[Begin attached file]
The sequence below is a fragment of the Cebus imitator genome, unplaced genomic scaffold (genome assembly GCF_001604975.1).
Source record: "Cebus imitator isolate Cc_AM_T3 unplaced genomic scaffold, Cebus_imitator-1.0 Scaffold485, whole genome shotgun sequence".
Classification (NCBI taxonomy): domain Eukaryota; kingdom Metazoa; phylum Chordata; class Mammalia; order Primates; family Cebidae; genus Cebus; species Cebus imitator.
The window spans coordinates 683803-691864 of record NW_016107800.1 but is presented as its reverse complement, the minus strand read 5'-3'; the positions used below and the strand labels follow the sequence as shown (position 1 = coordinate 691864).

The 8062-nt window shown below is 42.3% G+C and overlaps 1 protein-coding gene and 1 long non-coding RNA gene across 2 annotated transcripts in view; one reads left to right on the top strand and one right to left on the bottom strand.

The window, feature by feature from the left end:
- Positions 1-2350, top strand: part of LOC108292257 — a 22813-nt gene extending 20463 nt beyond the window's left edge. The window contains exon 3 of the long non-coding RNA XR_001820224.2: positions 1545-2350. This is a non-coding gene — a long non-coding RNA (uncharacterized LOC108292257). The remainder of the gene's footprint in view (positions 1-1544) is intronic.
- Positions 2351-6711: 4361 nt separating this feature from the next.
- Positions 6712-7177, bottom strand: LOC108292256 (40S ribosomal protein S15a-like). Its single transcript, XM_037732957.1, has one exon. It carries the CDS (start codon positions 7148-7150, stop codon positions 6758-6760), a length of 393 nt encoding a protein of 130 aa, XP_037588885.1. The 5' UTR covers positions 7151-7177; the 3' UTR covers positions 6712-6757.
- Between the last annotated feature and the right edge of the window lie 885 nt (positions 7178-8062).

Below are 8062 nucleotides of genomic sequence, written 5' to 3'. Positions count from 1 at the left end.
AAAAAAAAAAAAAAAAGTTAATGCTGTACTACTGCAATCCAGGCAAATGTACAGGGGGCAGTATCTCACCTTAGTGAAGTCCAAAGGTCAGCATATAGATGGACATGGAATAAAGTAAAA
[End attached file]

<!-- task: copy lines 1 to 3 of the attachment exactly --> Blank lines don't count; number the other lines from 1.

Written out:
The sequence below is a fragment of the Cebus imitator genome, unplaced genomic scaffold (genome assembly GCF_001604975.1).
Source record: "Cebus imitator isolate Cc_AM_T3 unplaced genomic scaffold, Cebus_imitator-1.0 Scaffold485, whole genome shotgun sequence".
Classification (NCBI taxonomy): domain Eukaryota; kingdom Metazoa; phylum Chordata; class Mammalia; order Primates; family Cebidae; genus Cebus; species Cebus imitator.